01 Nov Ban on new petrol and diesel cars to be moved forward?
Should the ban on new petrol and diesel cars be moved forward?
A parliamentary committee wants the phasing out of sales of new fossil fuel powered vehicles moved forward to 2032.
Government targets are described as ‘vague and unambitious’ by the Business, Energy and Industrial Strategy Committee which prompted their suggested reappraisal of the 2040 deadline for the abatement of new fossil fuel vehicle sales.
In the report – Electric Vehicles: Driving the Transition, zero-emission vehicles targets should be clearer, more precise and moved forward by eight years.
The big recommendations they made were:
- Greater provision of charging points to grow the EV market
- Financial and technical help for local authorities to develop the vehicle charging infrastructure
- Greater tax incentives for zero-emissions vehicles
- Maintaining the Plug-in grant level after November 2018
Rachel Reeves, chair of the Business, Energy and Industrial Strategy Committee said:
“Electric vehicles are increasingly popular and present exciting opportunities for the UK to develop an internationally competitive EV industry and reduce our carbon emissions”.
“But, for all the rhetoric of the UK becoming a world leader in EVs, the reality is that the Government’s deeds do not match the ambitions of their words”.
“The IPCC report was clear on the need to encourage changes in consumer behaviour, including increasing the switch to electric vehicles, to help decarbonise our economy”.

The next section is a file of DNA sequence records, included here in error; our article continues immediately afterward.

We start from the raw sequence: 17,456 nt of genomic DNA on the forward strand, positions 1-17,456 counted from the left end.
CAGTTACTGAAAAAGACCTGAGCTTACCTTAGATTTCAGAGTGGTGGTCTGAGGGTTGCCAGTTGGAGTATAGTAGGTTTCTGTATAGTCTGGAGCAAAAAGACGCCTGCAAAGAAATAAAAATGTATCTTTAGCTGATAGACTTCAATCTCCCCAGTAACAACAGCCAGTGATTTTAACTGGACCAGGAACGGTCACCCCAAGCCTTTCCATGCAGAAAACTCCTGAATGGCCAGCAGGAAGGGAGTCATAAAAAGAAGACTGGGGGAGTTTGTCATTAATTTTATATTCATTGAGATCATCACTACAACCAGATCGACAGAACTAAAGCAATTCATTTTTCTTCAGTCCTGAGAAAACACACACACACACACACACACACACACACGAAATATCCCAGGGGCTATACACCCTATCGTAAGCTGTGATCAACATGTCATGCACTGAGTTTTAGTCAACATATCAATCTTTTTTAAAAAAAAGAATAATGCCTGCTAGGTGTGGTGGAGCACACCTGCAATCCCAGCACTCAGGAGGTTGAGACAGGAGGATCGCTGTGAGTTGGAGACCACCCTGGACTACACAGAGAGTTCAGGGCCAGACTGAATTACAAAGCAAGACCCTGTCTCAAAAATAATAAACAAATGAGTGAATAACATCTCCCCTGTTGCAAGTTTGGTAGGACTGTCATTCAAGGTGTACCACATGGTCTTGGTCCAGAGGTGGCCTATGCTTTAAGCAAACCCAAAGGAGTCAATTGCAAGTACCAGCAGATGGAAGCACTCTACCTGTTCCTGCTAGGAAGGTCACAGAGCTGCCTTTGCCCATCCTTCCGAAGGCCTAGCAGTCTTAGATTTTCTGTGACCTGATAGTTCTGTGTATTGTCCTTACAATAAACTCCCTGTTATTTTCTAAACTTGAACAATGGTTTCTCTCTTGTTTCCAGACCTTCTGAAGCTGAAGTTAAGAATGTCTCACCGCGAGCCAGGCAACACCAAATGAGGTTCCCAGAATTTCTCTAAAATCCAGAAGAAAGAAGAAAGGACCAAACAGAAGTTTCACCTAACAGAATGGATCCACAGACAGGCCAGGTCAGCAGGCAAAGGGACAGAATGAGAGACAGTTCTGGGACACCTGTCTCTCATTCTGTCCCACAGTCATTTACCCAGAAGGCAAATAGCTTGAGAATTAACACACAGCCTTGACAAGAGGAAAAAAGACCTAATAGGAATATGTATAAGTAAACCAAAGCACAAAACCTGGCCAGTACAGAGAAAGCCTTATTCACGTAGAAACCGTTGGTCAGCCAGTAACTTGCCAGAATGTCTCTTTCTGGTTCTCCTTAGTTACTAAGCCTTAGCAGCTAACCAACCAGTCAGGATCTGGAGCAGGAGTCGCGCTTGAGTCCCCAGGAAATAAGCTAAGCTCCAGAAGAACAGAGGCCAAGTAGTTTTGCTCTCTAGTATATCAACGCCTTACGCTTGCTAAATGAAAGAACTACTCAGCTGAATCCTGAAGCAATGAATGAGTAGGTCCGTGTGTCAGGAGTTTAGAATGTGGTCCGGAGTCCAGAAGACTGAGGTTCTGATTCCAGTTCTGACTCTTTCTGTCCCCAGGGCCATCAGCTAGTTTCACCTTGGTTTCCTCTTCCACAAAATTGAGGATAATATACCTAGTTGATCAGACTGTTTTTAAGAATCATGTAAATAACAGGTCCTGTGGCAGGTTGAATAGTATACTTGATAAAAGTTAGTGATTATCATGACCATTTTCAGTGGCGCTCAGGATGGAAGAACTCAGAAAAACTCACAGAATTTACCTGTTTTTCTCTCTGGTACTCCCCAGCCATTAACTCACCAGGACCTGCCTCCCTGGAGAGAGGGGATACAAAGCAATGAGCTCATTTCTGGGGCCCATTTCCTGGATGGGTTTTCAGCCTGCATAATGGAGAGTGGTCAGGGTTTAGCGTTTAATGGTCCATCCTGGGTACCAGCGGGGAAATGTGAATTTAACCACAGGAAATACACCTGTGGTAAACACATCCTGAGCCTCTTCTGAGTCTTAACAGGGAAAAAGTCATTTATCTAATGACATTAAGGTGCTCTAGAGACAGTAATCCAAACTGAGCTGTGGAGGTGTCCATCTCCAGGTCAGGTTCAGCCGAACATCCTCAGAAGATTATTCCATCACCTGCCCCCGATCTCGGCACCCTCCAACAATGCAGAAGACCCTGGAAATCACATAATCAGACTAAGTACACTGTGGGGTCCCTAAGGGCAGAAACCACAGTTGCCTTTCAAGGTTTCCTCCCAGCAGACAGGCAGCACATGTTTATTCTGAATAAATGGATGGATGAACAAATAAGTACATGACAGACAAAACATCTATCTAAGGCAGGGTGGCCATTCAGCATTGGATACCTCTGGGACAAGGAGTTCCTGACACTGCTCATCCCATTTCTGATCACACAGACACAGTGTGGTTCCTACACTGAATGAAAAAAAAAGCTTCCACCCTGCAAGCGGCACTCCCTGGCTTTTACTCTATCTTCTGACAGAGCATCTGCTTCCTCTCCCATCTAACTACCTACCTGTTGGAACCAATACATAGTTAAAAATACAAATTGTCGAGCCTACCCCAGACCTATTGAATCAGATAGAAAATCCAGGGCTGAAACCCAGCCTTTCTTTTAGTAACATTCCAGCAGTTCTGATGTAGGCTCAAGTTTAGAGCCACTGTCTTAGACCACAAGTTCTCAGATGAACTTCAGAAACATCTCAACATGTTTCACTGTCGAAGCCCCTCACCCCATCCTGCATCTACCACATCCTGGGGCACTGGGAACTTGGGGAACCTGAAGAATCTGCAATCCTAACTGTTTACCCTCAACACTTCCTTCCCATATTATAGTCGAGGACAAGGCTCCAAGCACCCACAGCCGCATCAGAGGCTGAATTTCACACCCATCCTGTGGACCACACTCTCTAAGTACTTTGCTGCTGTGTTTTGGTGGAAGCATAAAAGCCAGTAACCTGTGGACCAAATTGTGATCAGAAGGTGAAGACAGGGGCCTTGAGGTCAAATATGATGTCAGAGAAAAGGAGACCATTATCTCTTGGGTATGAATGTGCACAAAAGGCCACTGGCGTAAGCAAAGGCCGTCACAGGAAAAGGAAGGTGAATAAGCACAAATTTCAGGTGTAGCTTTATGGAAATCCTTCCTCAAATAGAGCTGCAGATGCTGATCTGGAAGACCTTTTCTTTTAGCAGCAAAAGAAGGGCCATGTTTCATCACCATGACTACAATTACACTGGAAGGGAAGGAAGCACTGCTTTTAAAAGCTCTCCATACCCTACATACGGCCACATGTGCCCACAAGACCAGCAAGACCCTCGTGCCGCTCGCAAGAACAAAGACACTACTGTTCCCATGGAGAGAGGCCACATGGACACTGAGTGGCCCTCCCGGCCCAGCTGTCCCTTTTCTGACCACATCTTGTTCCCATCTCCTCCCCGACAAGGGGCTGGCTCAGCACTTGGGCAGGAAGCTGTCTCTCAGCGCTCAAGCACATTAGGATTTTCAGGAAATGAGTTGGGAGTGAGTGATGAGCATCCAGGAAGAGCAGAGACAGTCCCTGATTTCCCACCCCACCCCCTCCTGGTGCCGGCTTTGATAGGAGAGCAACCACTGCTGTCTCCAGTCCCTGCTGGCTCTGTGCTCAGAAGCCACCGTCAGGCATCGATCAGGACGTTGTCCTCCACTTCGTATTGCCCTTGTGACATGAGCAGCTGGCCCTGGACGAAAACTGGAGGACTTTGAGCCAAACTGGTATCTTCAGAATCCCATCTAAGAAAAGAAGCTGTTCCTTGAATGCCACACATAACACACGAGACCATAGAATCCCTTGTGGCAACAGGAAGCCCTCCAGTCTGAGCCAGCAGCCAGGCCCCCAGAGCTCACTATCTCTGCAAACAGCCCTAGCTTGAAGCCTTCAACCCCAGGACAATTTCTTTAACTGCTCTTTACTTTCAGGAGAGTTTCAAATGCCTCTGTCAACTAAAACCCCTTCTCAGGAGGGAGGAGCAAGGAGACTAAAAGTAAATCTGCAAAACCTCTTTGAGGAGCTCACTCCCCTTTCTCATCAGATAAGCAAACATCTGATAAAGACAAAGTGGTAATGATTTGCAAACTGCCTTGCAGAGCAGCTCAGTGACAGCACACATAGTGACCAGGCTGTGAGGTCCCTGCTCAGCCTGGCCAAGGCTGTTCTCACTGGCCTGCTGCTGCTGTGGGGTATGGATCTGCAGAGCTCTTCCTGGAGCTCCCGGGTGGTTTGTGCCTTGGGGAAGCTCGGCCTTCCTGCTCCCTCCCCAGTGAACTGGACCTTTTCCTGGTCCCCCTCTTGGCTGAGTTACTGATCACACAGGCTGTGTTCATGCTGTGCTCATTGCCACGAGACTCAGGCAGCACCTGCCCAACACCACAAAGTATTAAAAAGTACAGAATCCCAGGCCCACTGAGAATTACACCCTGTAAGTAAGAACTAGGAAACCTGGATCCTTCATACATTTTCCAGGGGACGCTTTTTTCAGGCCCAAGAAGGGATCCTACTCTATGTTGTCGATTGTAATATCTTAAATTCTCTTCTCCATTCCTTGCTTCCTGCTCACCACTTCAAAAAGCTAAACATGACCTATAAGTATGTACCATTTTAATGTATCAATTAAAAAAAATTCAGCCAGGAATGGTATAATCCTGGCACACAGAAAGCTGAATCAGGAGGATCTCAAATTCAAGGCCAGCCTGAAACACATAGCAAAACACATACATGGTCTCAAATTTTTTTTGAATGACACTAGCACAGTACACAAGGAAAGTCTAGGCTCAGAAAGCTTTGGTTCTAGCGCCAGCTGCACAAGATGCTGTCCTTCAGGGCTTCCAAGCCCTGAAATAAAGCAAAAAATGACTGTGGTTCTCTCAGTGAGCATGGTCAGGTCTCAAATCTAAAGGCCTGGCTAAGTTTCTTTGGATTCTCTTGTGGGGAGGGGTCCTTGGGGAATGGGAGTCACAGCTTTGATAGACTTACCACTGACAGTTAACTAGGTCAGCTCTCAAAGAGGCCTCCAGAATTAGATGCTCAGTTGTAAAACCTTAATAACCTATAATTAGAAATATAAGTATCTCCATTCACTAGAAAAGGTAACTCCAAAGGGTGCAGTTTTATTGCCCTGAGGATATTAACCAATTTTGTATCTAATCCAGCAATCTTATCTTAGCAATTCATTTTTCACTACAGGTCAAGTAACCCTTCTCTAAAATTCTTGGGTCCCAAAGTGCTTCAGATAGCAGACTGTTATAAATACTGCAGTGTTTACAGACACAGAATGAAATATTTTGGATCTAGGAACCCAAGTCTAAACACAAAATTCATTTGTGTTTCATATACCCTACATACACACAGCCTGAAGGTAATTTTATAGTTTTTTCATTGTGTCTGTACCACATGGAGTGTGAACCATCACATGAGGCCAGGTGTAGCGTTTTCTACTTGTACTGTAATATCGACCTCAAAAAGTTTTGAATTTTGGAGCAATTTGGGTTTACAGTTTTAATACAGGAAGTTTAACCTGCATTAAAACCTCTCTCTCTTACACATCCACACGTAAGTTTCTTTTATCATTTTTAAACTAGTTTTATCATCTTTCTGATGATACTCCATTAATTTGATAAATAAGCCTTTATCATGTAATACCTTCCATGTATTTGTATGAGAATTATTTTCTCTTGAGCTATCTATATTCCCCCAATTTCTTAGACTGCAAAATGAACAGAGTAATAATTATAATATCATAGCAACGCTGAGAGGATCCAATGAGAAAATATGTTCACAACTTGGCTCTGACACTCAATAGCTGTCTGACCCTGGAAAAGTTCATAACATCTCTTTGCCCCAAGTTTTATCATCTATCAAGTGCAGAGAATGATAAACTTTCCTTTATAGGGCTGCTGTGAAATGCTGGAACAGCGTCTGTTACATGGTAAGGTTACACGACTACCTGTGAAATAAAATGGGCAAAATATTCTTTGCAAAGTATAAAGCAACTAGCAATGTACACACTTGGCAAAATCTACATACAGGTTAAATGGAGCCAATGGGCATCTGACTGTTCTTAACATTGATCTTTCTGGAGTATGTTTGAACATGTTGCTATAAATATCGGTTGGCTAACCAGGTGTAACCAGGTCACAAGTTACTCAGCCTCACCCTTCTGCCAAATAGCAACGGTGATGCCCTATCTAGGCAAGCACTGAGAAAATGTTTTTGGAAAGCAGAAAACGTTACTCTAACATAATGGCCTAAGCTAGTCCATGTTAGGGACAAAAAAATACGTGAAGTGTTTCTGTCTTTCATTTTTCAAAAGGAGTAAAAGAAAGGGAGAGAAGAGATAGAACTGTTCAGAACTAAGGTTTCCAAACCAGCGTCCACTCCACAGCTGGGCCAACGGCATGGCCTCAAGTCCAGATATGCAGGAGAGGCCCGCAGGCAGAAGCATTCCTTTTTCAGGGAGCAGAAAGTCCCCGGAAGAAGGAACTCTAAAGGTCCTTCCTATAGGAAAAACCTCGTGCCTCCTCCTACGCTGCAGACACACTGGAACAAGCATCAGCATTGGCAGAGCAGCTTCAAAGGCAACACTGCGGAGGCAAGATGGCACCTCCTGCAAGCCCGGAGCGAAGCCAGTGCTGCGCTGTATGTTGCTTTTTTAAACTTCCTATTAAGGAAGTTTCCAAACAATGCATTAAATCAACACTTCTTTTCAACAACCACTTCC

“But the UK Government’s targets on zero-emissions vehicles are unambitious and vague, giving little clarity or incentive to industry or the consumer to invest in electric cars. If we are serious about being EV world leaders, the Government must come forward with a target of new sales of cars and vans to be zero emission by 2032”.
“Our EV charging infrastructure is simply not fit for purpose. We cannot expect consumers to overcome ‘range anxiety’ and switch to electric vehicles if they cannot be confident of finding convenient, reliable points to regularly charge their cars. The Government cannot simply will the ends and leave local government, or private companies, to deliver the means. The Government needs to get a grip and lead on coordinating the financial support and technical know-how necessary for local authorities to promote this infrastructure and help ensure that electric cars are an attractive option for consumers”.
“The Department for Transport’s slashing of the Plug-in Grant scheme drives the incentives of buying an electric vehicle into reverse. Cutting support is a perverse way to encourage drivers to move to non-polluting cars. This is only the latest sign of the Government’s inconsistent approach to developing the market for electric vehicles”.
“The Committee on Climate Change has made clear in their judgements on the Clean Growth Strategy and the ‘Road to Zero’ strategy that these plans do not go far enough to tackle transport emissions, putting the UK’s long-term carbon reduction targets at risk. A more joined-up and consistent approach is needed from Government if the UK is to seize the business opportunities of electric vehicles and deliver carbon emissions reductions”.
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